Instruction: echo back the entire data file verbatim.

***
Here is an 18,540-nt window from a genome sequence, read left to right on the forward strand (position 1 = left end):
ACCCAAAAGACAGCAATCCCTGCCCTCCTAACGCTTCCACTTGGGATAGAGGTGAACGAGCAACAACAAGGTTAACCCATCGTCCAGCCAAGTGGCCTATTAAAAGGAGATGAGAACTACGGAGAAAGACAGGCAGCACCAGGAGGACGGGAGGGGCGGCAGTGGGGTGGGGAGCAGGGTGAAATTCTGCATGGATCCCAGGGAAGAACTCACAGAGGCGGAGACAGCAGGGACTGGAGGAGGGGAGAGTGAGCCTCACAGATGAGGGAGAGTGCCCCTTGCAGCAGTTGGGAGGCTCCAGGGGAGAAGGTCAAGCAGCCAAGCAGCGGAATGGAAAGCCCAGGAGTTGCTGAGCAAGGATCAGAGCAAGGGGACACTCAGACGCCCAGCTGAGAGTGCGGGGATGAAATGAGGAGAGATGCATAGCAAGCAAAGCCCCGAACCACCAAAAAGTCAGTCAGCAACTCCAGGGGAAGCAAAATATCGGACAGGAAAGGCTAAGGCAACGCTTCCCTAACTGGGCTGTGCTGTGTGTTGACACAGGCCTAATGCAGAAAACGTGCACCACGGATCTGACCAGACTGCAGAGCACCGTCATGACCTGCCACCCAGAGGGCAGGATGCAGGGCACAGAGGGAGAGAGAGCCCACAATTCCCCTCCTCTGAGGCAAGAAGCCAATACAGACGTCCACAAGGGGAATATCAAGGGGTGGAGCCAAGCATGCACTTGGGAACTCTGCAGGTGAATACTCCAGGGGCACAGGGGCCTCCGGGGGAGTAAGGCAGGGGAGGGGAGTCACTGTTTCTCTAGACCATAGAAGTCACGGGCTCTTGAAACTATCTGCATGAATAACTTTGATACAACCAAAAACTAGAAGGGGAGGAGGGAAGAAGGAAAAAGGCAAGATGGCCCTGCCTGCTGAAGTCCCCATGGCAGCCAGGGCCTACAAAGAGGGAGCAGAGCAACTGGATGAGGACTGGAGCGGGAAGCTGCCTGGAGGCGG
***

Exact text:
Here is an 18,540-nt window from a genome sequence, read left to right on the forward strand (position 1 = left end):
ACCCAAAAGACAGCAATCCCTGCCCTCCTAACGCTTCCACTTGGGATAGAGGTGAACGAGCAACAACAAGGTTAACCCATCGTCCAGCCAAGTGGCCTATTAAAAGGAGATGAGAACTACGGAGAAAGACAGGCAGCACCAGGAGGACGGGAGGGGCGGCAGTGGGGTGGGGAGCAGGGTGAAATTCTGCATGGATCCCAGGGAAGAACTCACAGAGGCGGAGACAGCAGGGACTGGAGGAGGGGAGAGTGAGCCTCACAGATGAGGGAGAGTGCCCCTTGCAGCAGTTGGGAGGCTCCAGGGGAGAAGGTCAAGCAGCCAAGCAGCGGAATGGAAAGCCCAGGAGTTGCTGAGCAAGGATCAGAGCAAGGGGACACTCAGACGCCCAGCTGAGAGTGCGGGGATGAAATGAGGAGAGATGCATAGCAAGCAAAGCCCCGAACCACCAAAAAGTCAGTCAGCAACTCCAGGGGAAGCAAAATATCGGACAGGAAAGGCTAAGGCAACGCTTCCCTAACTGGGCTGTGCTGTGTGTTGACACAGGCCTAATGCAGAAAACGTGCACCACGGATCTGACCAGACTGCAGAGCACCGTCATGACCTGCCACCCAGAGGGCAGGATGCAGGGCACAGAGGGAGAGAGAGCCCACAATTCCCCTCCTCTGAGGCAAGAAGCCAATACAGACGTCCACAAGGGGAATATCAAGGGGTGGAGCCAAGCATGCACTTGGGAACTCTGCAGGTGAATACTCCAGGGGCACAGGGGCCTCCGGGGGAGTAAGGCAGGGGAGGGGAGTCACTGTTTCTCTAGACCATAGAAGTCACGGGCTCTTGAAACTATCTGCATGAATAACTTTGATACAACCAAAAACTAGAAGGGGAGGAGGGAAGAAGGAAAAAGGCAAGATGGCCCTGCCTGCTGAAGTCCCCATGGCAGCCAGGGCCTACAAAGAGGGAGCAGAGCAACTGGATGAGGACTGGAGCGGGAAGCTGCCTGGAGGCGG